Disaster Academy Offers “Priceless” Knowledge and Encouragement
By: Susan Kim
By: Susan Kim
“We're ready to go.”
That's how Jim Watson describes his Early Response Team (ERT), a team more than 50 people strong and the largest ERT in the state of Florida. At least part of this high state of readiness, Watson said, is due to the knowledge and inspiration he and other ERT members have gathered at the Southeastern Jurisdiction (SEJ) Disaster Academy, a training event that draws hundreds of people from across the region.
“I make connections with people all over the Southeastern Jurisdiction, and I get a lot of ideas about what they're dong and why they're doing it,” he said. “Within the disaster response arena, things are always changing. At the academy, we learn from each other and also from FEMA [Federal Emergency Management Agency] people who attend and talk to us.”
People who attend the SEJ Disaster Academy carry their knowledge and their relationships forward as they respond to disasters across the region.
Bill Robinson, who coordinates ERTs for the South Carolina Conference, is nearly finished overseeing the response to February ice storms that damaged hundreds of homes. “We did chainsaw work for 93 homes, and helped another 10 residents with roof damage,” he said. “We removed debris from the yards of more than 200 homes.”
When Robinson attends the SEJ Academy, he said he establishes relationships with leaders from across the Southeastern United States. “Those relationships are absolutely priceless. We share our stories about what works and what doesn't. We get to critique ourselves. You can see what disasters people are struggling with, and it gives you encouragement to go through it when it's your time.”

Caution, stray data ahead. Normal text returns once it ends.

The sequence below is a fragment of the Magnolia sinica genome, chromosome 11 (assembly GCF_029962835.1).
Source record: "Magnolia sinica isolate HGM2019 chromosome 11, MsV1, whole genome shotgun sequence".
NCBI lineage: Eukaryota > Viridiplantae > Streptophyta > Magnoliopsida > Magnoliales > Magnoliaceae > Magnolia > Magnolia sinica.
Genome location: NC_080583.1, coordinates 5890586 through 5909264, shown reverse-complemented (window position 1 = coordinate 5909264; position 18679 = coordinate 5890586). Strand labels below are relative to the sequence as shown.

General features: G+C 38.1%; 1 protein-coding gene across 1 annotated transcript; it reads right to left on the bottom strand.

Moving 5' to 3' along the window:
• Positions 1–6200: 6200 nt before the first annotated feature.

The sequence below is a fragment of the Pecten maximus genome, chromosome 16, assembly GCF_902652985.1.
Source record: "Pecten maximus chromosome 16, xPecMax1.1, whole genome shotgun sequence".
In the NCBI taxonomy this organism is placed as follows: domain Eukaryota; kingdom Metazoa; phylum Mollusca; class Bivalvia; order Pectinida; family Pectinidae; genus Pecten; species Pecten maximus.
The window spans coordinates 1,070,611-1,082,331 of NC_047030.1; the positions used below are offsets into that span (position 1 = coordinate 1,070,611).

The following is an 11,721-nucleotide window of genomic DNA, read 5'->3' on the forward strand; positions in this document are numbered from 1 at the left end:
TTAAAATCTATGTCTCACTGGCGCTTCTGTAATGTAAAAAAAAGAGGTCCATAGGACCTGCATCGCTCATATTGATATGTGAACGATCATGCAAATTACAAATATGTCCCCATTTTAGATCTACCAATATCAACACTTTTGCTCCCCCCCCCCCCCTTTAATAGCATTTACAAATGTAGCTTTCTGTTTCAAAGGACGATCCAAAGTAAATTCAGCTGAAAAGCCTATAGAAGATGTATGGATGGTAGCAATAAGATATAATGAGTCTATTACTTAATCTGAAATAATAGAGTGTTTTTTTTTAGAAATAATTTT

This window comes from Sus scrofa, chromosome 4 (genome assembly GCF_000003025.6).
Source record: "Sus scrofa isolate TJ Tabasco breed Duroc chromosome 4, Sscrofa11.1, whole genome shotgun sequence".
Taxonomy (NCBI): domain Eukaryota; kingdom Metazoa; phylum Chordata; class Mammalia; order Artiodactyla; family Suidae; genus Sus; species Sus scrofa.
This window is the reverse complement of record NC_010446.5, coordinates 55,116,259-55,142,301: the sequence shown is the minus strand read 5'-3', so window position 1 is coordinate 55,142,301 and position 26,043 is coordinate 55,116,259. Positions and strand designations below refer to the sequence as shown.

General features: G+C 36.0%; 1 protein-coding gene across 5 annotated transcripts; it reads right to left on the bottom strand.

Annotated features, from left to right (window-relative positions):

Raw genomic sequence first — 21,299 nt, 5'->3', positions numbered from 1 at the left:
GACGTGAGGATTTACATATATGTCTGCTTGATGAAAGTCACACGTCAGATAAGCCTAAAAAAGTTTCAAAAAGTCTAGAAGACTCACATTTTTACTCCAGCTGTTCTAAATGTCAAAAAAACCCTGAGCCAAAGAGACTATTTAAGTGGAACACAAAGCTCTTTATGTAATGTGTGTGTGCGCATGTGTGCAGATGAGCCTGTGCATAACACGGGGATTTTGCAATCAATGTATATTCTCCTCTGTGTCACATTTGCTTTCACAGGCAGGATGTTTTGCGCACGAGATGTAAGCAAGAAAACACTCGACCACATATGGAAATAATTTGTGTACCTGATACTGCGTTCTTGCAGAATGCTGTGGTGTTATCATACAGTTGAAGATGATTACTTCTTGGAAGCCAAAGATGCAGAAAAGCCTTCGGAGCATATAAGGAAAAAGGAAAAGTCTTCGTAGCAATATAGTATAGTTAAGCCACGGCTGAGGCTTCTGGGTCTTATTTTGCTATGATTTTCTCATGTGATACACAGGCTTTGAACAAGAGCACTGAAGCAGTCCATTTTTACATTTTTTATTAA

|Catherine Earl, UMCOR Executive Secretary of U.S., Caribbean, and Central America, leads a session with Conference Disaster Response Coordinators at the SEJ Disaster Academy.|
Learning Through Listening
David Newton, Mississippi Conference United Methodist Volunteers In Mission (UMVIM) Coordinator, agreed with Robinson that the SEJ Disaster Academy instills knowledge in an environment that gives people the confidence to critique themselves honestly.
“Disasters such as Hurricane Katrina have taught me the value of listening to and valuing the experience of those affected by catastrophic events,” said Newton.
Ultimately, the SEJ Disaster Academy – and UMVIM's work in responding to disasters – is about seeking to bear the presence of the love of Christ, offering hope to many who have lost everything, reflected Newton.
“Treating the recipient of aid as a person of worth created in the image of God shapes our response,” he said. “We attempt to minister to the whole person as we partner with the affected person or family, and as we stabilize or repair houses, clear debris and deliver requested supplies.”
Donate Now! Your gift to United Methodist Volunteers In Mission, Southeastern Jurisdiction, Advance 901875, helps to empower, coordinate and train short-term mission service opportunities domestically and internationally.